São Paulo – Since the coronavirus pandemic started, the demand for vitamin C rich foods has increased. These potential health allies include a little sour fruit grown in Brazil – the Persian lime. “We noticed an uptrend in citrus fruit consumption. I believe that, when people researched information, they sought out ways to improve their health, and this impacted the citrus fruit consumption as a result. The Persian lime is high in vitamin C and good for your health. And there is a plus: it’s low calorie,” said Aline Andrade, director at Andrade Sun Farms, a company that produces the fruit.
The fruit accounts for 98% of Brazilian citrus exports, according to figures from the Center for Advanced Studies on Applied Economics at Luiz de Queiroz College of Agriculture of the University of São Paulo (CEPEA-ESALQ/USP). Although Brazil is a large orange producer, most of this product goes to the juice industry, which allows the Persian lime to lead the country’s whole citrus exports by far.
Despite the increasing demand for the product in retail, market fluctuations make it hard to pinpoint the real reason for the increase. “We’ve noticed an increase but couldn’t identify when it happed exactly, because there has ben a migration of consumption. In certain weeks, sales increased by 20% to 30% [in retail],” Andrade explained on how the consumption increased in certain periods, then declined.
This migration resulted from the closure of bars and restaurants across the world. The solution was redirecting sales to supermarkets and general retail. According to the Brazilian Association of Fruit and By-Products Producers and Exporters (Abrafrutas), the industry as a whole posted an increase in consumption at home.
The Persian lime is now the country’s third most exported fruit. “Overall, the global demand for citrus fruits has increased. Demand for orange is up, but the Persian lime has been exported regularly. It has therapeutic properties, anti-inflammatory effects. It’s a product for those who believe in preventive medicine because of its therapeutic properties. We need to break a consumption paradigm,” Abrafrutas project manager Jorge Souza pointed out about the still small consumption of the product in the Middle East countries.
This obstacle shows signs of being overcome. According to CEPEA, exports of the fruit set a record-high in 2019. “It’s a growing market. Thinking about São Paulo – Brazil’s largest producer, accounting for 70% of the production – we see a growth scenario of investment in lime plantations in recent years,” CEPEA Citrus researcher Fernanda Geraldini explains.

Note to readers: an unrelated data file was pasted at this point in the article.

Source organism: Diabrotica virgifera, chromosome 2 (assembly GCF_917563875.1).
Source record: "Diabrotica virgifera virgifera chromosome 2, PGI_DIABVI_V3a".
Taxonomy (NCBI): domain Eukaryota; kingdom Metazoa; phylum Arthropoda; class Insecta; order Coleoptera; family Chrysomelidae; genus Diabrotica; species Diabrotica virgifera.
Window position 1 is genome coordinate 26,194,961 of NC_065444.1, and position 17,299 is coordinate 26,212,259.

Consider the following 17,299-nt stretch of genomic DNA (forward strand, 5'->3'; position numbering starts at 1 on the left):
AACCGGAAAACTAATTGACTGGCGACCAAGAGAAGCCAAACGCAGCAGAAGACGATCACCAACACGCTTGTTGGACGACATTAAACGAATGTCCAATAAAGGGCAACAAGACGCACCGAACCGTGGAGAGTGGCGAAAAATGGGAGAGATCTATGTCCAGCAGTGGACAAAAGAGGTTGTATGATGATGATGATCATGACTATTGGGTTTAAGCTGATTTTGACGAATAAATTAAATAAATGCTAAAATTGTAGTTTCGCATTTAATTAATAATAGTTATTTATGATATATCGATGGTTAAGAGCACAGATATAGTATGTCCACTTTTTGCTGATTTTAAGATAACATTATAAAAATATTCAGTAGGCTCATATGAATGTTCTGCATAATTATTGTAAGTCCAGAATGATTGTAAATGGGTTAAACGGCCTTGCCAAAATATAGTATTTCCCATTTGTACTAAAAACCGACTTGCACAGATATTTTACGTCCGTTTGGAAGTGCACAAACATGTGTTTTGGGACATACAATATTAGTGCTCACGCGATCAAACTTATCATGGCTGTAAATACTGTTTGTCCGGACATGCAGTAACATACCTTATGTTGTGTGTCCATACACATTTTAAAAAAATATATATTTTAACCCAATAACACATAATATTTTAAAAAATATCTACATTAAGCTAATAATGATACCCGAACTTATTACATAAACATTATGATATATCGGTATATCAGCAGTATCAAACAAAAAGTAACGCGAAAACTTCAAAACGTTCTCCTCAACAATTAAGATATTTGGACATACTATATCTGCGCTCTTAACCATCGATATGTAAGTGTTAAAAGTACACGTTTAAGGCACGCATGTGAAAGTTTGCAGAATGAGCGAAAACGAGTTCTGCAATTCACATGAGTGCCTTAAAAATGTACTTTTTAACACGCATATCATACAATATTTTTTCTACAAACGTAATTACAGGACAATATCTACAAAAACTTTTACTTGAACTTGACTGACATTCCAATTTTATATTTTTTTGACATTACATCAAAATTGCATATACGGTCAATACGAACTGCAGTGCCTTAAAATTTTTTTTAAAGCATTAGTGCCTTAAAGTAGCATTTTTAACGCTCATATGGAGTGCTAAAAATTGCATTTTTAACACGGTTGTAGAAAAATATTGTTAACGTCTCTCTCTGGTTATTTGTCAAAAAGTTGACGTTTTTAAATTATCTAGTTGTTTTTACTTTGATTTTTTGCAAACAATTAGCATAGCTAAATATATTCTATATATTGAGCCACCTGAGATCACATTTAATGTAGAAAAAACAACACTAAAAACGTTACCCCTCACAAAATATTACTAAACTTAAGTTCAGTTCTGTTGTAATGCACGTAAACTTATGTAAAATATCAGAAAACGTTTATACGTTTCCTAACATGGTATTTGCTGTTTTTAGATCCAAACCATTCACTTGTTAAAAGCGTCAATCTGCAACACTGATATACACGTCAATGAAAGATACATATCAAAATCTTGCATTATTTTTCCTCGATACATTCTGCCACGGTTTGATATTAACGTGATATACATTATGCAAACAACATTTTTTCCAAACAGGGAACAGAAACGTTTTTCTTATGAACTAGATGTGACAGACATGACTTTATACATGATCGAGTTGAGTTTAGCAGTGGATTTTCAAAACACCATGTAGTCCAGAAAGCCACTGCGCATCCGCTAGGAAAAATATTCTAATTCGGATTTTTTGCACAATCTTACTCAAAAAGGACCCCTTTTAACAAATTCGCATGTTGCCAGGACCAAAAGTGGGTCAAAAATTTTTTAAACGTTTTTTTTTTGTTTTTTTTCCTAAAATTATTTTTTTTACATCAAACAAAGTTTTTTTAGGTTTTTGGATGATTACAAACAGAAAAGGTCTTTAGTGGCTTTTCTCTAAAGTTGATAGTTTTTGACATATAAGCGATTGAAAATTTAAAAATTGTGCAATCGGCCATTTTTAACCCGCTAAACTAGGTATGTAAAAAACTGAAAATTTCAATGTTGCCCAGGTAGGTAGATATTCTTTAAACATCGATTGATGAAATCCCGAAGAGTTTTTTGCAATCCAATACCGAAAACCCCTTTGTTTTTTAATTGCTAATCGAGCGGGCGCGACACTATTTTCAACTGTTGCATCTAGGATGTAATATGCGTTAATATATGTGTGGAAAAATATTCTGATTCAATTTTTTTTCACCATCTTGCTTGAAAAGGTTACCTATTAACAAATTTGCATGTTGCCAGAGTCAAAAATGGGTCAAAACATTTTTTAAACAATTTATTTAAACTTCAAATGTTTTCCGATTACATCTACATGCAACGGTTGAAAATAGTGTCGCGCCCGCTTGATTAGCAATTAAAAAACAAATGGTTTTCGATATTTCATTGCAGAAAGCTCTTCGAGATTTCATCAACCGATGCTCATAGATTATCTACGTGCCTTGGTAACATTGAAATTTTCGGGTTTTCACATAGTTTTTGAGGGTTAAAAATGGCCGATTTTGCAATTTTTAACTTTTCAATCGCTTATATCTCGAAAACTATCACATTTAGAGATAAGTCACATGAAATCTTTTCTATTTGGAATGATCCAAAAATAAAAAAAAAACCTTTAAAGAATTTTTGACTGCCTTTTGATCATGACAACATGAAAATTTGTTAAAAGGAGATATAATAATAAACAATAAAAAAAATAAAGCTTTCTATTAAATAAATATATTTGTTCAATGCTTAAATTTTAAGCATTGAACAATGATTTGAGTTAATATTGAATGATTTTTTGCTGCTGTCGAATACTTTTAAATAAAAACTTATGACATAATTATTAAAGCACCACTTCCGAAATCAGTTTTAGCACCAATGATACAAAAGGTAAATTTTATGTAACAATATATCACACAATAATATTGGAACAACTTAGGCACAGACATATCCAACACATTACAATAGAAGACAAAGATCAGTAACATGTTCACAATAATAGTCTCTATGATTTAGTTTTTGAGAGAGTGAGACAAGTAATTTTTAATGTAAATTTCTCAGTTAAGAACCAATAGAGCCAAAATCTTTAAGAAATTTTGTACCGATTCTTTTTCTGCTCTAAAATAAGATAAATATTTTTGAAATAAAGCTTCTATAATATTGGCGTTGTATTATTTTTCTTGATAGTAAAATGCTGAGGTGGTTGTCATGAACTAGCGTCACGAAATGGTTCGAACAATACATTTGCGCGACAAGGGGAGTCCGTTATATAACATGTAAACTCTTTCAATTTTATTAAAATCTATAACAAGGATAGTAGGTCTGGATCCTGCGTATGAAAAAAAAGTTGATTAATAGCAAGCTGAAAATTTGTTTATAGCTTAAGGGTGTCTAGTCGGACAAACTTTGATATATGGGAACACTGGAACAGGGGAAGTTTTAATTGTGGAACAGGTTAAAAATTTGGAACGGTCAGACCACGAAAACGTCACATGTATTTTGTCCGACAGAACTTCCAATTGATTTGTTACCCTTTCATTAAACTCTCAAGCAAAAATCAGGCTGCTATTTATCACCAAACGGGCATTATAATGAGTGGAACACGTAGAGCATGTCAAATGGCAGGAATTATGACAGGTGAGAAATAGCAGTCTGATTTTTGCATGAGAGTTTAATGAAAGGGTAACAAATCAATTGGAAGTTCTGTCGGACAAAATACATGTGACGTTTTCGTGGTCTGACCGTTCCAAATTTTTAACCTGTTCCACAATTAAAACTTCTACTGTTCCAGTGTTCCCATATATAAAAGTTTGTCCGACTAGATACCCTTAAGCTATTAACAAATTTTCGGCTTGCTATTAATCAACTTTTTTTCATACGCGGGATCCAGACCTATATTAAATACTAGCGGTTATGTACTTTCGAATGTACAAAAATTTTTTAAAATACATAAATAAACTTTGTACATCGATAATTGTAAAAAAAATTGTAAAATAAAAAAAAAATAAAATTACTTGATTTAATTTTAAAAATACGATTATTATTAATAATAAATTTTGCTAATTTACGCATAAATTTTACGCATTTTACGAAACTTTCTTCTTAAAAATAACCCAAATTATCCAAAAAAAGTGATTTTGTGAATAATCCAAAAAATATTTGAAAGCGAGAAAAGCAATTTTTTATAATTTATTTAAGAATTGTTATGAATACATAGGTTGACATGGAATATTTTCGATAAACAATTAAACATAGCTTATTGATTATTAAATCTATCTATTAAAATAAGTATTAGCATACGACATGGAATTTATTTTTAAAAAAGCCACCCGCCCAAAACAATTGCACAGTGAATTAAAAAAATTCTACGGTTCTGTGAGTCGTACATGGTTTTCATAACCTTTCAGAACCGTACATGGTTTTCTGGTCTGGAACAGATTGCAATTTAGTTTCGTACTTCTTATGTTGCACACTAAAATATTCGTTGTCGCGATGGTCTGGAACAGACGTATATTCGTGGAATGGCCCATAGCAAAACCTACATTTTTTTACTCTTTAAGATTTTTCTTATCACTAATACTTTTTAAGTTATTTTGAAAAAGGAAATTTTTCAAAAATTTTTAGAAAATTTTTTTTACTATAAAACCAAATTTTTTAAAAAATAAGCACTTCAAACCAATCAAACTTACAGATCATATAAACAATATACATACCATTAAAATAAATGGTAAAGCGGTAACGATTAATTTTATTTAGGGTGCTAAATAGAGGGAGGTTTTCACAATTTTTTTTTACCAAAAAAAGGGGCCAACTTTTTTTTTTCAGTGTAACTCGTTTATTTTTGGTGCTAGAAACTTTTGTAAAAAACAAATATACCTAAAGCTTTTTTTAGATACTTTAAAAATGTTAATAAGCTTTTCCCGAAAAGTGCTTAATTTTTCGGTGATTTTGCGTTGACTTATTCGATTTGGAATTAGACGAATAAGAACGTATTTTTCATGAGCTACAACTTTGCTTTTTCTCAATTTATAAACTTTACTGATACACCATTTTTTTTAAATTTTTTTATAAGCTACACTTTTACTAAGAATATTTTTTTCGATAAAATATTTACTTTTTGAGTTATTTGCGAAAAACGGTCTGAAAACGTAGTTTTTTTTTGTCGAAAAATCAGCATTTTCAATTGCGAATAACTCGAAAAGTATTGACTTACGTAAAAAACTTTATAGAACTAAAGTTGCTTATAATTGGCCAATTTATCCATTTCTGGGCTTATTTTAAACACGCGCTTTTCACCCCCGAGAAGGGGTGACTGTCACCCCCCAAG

Having produced the variety for more than three decades, Andrade Sun Farms now exports 70-80% of its own production. The company once had an expressive 25% of its foreign sales focused on the Arab countries, but in recent years its participation in that market declined. “We started with Jordan and then went to the surrounding countries. We had an entire logistics chain established, arriving there in 25 days – superfast, with good shipping rates. Since then, routes have changed, and shipping rates became more expensive. Countries like Vietnam, which are closer, have started producing and exporting. We stopped being competitive. The UAE was a hub, but trade between the countries [in the region] became more complex. Oman started importing it directly, so did Bahrain and others,” said she, who finds it hard to export to these buyers separately.
A pioneer in the large-scale production of the fruit, the family business started exporting it back in the 80s. “Back then, many countries didn’t know about the fruit, it was exotic. We had all the work to break into countries. In Brazil, it was already widely consumed. As exports and demand in the domestic market increased, production have grown year by year,” the executive said. As demand stepped up, the company’s crop has grown from 20 to 650 hectares, and now 100% of its crops are organic. In addition to its own production, Andrade also sells the product grown by small partners in the foreign market.
As wholesale sales dropped by 80%, exports also had to change. “It was quite a drama when some countries had a lockdown. Several containers were already out in the sea, bound to wholesale markets, food services. It was rather complicated to manage that. The lime had to be redirected to industries that were selling,” she explained, pointing out that the EU market opening is still recent and there is no precedent to assess the situation.
To boost sales of citrus from Brazil to the Arabs, Souza explains that the industry is focusing on increasing its sales to Saudi Arabia and Kuwait, besides the already-established trade relations with the UAE. “We must work this market better in the next years. We’re preparing the industry for a large B2B in the second half,” he says.
Translated by Guilherme Miranda